This week on the Health Bite podcast, we talked about a fascinating discovery in medicine and science called epigenetics.
Towards a healthier you: What is epigenetics and how does it work?
Epigenetics refers to the way in which behavioral and environmental factors influence the expression of our genetic material. Our genes are fixed, however, we now know that the expression of genes is much more dynamic than what we once believed and in fact our behaviors and environment do affect our genes.
Let me first explain a little bit about how this works. Our genes are the instructions or the coding for our features, our personality, our health and essentially everything that makes us physically who we are. Genes are fixed, meaning that they don’t ever change. They are inherited or passed down from our parents and essentially we get what we get and we don’t get upset – or at least it wont make a difference if we do.
Interestingly, we can turn on and off the expression of genes through our behaviors and our environment.
How does this happen?
Modifications that can affect what genes are going to be expressed in one’s body
There are modifications that can affect the transcription or processing of the genetic information encoded within a gene. For example, DNA methylation occurs when a chemical molecule is added to the DNA blocking the ability for that gene to be read and processed. DNA methylation therefore essentially turns this gene off because it cannot be read.
Another process is called histone modification. Our DNA is wrapped tightly around tiny proteins called histones. DNA must be unwrapped in order to be read and again there are chemical modifications that can prevent this from happening thereby preventing the gene from being read and processed.
Finally, our DNA can be used as instructions to make non-coding RNA. This non-coding RNA can attach to the coding or usable RNA making it so that it cannot be used.
As you can see there are chemical changes that can be made to our DNA or coding genes that affect the usability of those genes. The fascinating part is that these chemical changes come about from our behaviors and other environmental factors. While our genes are fixed we have the potential to change our genetic makeup in affecting their ability to be read, processed and manifested into traits.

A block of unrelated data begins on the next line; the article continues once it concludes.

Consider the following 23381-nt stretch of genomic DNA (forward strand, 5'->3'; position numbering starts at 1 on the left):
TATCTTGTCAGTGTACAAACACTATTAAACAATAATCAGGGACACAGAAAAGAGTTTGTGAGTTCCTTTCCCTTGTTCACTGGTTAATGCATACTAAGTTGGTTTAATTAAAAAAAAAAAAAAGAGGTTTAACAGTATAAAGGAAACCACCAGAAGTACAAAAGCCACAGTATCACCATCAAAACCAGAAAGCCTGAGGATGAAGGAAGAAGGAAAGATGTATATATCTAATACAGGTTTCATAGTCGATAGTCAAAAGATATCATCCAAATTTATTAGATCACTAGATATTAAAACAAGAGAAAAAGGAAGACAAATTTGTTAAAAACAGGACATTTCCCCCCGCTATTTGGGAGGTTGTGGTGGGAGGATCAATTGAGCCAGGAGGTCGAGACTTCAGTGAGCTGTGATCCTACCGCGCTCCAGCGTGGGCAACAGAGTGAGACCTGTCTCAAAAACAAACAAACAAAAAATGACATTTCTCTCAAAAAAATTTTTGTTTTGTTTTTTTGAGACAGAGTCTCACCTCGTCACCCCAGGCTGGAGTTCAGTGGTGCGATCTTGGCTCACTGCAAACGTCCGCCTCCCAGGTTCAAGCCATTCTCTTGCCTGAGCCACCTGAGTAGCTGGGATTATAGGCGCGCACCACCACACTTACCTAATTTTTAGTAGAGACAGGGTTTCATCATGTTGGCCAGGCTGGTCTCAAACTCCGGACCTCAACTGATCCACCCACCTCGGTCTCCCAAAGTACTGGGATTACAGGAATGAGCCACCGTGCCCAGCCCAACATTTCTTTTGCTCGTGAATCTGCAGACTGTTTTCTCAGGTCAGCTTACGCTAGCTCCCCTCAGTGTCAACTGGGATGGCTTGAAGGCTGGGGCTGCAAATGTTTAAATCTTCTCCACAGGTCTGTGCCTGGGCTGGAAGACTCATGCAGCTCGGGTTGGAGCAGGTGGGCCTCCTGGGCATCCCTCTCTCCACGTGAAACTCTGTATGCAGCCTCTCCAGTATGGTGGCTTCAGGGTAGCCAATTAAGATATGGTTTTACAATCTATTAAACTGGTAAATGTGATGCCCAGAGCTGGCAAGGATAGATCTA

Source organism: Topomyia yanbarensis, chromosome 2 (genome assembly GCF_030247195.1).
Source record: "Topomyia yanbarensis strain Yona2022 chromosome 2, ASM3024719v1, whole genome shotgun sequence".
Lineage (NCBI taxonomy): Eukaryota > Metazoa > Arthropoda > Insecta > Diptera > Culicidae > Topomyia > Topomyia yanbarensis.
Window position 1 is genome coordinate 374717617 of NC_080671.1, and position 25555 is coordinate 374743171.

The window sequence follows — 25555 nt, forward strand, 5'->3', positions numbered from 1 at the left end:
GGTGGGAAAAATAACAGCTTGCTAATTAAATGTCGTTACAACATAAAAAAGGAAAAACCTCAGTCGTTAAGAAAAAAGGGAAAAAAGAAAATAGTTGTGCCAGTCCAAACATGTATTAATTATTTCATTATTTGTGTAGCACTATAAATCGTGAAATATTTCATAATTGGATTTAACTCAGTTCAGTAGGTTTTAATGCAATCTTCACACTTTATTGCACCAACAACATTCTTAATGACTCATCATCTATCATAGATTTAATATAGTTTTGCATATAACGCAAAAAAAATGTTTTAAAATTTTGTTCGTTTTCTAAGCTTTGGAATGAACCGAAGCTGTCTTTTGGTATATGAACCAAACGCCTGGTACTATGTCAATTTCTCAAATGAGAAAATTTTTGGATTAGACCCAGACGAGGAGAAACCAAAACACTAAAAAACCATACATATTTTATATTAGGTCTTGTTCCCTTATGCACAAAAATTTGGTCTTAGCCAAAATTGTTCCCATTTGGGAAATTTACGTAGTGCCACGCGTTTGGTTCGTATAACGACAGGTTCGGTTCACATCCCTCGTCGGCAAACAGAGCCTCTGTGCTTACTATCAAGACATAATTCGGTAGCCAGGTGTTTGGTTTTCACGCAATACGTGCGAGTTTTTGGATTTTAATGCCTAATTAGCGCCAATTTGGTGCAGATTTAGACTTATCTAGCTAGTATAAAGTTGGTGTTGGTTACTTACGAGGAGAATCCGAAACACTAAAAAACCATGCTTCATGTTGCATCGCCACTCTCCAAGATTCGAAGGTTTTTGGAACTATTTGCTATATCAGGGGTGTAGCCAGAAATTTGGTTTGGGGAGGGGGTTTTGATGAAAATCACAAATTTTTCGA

That is pretty remarkable and in my mind really gives us agency or power in determining our agency.
Let’s sit with that for a minute. We have tremendous power through our choices and behaviors- so much so that they can affect or genetics. Wow!
From parents to offspring: How does our parents’ epigenetic events affect ours?
Believe it or not epigenetic changes begin before we are even born. The science shows in fact that our parents’ behaviors, which affect their genes, will also affect ours. For example, offspring that are exposed to maternal undernutrition or overnutrition are at risk for chronic disease later in life. We saw this in a real life experiment. We have detailed medical records from the Dutch Famine that occurred in the Winter of 1944–1945. Records of maternal outcomes were followed decades later and researchers discovered that individuals who were in utero while their mothers were exposed to famine had epigenetic changes that were not seen in their siblings who were born either before or after the famine. In fact, when the genes of these individuals were sequenced 60 years later, they were shown to have lower DNA methylation of certain genes compared with their unexposed, same-sex siblings. These genetic changes were associated with a higher weight and body mass index, greater insulin resistance, higher cholesterol and even a higher rate of schizophrenia in the group of people that were exposed to famine in utero.